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Abraham Lincoln to Thomas J. Turner, 15 August 18531Springfield, August 15. 1853.Hon: T. J. Turner.Dear Sir:
Herewith is the commission for taking depositions–2 They are to be taken in conformity to our State statute for taking the depositions of non-resident witnesses—3 the reason of which is that the Federal court, by rule, adopted our statute, with this modification, that witnesses residing more than one hundred miles from the place of holding the court, shall be classed as non-residents–4 As to the caption and Comr’s[Commissioner's] certificate ^ and direction back to the clerk,^ you have only to see that they conform to th our statute– The comr chooses his own day to begin the job, in regard to which, I doubt not, he will conform to your wishes– When I served notice on Logan I promised him that if he would name any attorney in the vicinity whom he would wish to be present at the taking of the depositions, I would request you to notify him of the time and place; but he is gone off to the “Worlds Fair” without having named any–5 You will perceive Logan filed cross-interrogatories; and which I hope may be as fully and fairly answered as our own– My former letter contains all the other suggestions which occur to me–6Very truly your friendA. Lincoln–
3Lincoln is referring to an act passed by the Illinois General Assembly on March 1, 1845, providing guidelines for taking depositions when the parties involved resided outside the state of Illinois. This act amended the state’s February 9, 1827 act regulating the mode of taking depositions.
“An Act to Amend an Act, Entitled, ‘An Act Regulating the Mode of Taking Depositions, and to Provide for the Perpetuating of Testimony,’” 1 March 1845, Laws of Illinois (1845), 27; “An Act Regulating the Mode of Taking Depositions, and to Provide for the Perpetuating of Testimony,” 9 February 1827, Revised Laws of Illinois (1827), 174-79.
4Per various acts dating from 1789 onward, procedures for legal cases held in federal courts was dictated by the procedural rules of the state court in which the federal court sat. Therefore, federal courts in Illinois, including the U.S. Circuit Court, District of Illinois, were governed by the same procedural rules as Illinois’ state courts.
Thomas O. Main, “Reconsidering Procedural Conformity Statutes,” Scholarly Works (2007), 77.
5Inspired by London’s World Fair of 1851, the American World’s Fair of 1853 was the first international exhibition to be held in the United States. Known as the Exhibition of the Industry of All Nations, it took place in New York City from July 14, 1853 to November 1, 1854.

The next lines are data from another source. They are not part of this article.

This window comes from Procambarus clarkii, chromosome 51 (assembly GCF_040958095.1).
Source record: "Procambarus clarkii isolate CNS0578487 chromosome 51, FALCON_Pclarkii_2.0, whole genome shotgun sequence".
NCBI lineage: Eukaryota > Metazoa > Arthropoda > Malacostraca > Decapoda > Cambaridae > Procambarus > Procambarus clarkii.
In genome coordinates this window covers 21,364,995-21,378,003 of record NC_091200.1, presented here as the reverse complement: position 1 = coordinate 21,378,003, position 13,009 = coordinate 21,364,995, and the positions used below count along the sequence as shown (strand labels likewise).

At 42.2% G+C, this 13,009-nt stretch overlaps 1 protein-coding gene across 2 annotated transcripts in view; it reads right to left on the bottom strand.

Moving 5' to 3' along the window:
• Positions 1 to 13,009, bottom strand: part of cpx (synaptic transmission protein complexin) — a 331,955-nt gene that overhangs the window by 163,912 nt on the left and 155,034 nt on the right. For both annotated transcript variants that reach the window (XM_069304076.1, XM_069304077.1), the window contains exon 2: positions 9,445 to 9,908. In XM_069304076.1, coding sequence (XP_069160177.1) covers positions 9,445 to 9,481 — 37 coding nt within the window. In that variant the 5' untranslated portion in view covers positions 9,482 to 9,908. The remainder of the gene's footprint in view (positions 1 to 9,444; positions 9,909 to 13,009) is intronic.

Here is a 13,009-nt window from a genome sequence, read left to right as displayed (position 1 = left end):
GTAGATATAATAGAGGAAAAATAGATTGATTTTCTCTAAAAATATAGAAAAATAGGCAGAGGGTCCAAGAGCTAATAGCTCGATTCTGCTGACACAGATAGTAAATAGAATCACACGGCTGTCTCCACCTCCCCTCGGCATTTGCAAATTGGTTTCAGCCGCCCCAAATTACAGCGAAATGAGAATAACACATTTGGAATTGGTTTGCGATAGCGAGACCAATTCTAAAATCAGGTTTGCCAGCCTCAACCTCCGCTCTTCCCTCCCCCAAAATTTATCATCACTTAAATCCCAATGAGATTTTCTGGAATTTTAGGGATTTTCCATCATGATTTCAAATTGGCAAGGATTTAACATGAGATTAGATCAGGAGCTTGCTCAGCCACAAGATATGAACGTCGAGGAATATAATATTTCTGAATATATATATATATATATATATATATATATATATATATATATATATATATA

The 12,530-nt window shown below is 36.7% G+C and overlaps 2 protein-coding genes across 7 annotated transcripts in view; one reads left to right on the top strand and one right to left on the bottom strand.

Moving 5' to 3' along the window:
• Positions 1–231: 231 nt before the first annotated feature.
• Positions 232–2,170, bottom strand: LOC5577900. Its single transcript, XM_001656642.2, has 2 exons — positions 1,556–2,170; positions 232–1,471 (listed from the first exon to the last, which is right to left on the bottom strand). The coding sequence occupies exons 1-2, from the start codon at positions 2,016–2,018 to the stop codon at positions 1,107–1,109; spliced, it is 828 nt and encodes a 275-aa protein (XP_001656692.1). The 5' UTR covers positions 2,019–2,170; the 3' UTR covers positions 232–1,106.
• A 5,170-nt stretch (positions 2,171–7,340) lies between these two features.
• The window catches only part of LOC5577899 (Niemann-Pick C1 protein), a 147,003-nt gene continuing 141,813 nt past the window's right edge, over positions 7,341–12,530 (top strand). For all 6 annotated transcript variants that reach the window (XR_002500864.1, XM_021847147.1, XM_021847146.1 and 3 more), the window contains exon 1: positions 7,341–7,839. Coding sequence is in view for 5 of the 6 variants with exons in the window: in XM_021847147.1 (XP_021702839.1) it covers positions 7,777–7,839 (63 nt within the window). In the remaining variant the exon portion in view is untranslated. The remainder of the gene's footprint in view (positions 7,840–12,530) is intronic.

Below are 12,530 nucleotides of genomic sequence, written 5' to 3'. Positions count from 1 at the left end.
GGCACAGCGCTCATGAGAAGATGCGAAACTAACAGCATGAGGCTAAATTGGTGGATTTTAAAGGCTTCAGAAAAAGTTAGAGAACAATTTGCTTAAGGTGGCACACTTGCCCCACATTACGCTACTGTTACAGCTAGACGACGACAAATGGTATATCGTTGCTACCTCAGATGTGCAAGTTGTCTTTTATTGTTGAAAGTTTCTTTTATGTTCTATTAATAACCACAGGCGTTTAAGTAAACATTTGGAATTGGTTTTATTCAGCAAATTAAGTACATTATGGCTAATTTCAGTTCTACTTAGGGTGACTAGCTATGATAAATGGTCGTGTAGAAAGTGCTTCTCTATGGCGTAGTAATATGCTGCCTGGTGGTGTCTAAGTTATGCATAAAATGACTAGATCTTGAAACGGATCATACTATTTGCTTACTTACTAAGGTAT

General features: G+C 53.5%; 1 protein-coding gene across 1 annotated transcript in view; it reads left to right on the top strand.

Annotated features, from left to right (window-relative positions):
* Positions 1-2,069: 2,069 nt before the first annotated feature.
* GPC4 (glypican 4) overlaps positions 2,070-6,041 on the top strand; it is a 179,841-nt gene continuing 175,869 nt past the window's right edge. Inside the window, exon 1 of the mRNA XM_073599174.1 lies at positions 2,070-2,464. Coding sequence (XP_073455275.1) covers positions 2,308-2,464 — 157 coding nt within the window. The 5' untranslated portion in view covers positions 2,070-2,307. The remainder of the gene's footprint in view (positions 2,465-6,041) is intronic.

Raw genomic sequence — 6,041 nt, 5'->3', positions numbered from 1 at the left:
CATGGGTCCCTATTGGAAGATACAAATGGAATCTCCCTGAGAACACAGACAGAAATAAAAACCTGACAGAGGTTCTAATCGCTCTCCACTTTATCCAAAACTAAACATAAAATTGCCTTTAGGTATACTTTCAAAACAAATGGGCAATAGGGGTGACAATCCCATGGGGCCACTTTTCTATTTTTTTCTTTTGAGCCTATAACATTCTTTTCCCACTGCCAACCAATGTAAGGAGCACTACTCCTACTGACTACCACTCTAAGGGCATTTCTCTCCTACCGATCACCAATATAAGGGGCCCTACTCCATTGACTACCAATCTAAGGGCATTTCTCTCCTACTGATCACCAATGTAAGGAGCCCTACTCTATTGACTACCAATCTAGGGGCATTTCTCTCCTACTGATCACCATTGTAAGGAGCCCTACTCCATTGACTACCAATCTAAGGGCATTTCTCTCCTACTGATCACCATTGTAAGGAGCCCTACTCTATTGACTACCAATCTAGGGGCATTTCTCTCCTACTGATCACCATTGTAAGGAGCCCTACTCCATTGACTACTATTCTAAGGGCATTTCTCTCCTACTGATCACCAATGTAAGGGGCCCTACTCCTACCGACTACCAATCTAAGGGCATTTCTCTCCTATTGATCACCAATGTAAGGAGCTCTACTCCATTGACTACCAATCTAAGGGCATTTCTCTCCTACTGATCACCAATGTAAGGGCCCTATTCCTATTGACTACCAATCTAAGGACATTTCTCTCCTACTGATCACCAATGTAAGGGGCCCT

Frank Monaghan, “The Parade of World’s Fairs,” New York History 21 (July 1940), 264, 266-67; Francis Morrone, “Great Exhibition, New York,” Encyclopedia of Nineteenth-Century Photography, ed. by John Hannavy (New York: Routledge, 2008), 1:617.
6A June 27, 1853 letter from Lincoln to Turner is the only other letter preceding this letter which has been located between the two men in 1853. In both letters, Lincoln discusses the legal case Kemper v. Adams & Bovey. In the case, John H. Kemper recovered a judgment against William F. Bradshaw, and the U.S. marshal sold Bradshaw's land in Ogle County, Illinois, to satisfy the judgment. Bradshaw conveyed the land to Adam Adams and John Bovey. Adams and Bovey had possession of the land that Kemper claimed to own by virtue of the judgment. Kemper sued Adams and Bovey in an action of ejectment in the U.S. Circuit Court, District of Illinois, to remove them from the property. Adams and Bovey retained Lincoln, Turner, and Solon Cumins; Kemper retained Stephen T. Logan.
Lincoln and his fellow attorneys for the defense argued that the time during which Kemper could sue had expired. The Circuit Court found for Kemper. By virtue of an act promulgated in March 1839, the losing party in an ejectment case was entitled to one new trial simply by paying the court costs, and Adams and Bovey paid the costs and motioned for a new trial. The court granted the motion, and the jury found for Kemper. Adams and Bovey apparently sued Kemper for an injunction to stop the execution of the judgment, and in March 1858, the U.S. Circuit Court, Northern District of Illinois, ruled for Adams and Bovey. Lincoln received $100 for his legal services.
As indicated in another letter to Turner, Lincoln first became involved in the lawsuit in December 1849. He wrote multiple letters to Turner, Adams, Bovey, and Cumins regarding this case before its conclusion in 1858.
For the letters related to this case, see Kemper v. Adams & Bovey, Martha L. Benner and Cullom Davis et al., eds., The Law Practice of Abraham Lincoln: Complete Documentary Edition, 2d edition (Springfield: Illinois Historic Preservation Agency, 2009), http://www.lawpracticeofabrahamlincoln.org/Details.aspx?case=140935.
Autograph Letter Signed, 1 page(s), GLC06677, Gilder Lehrman Collection (New York, New York).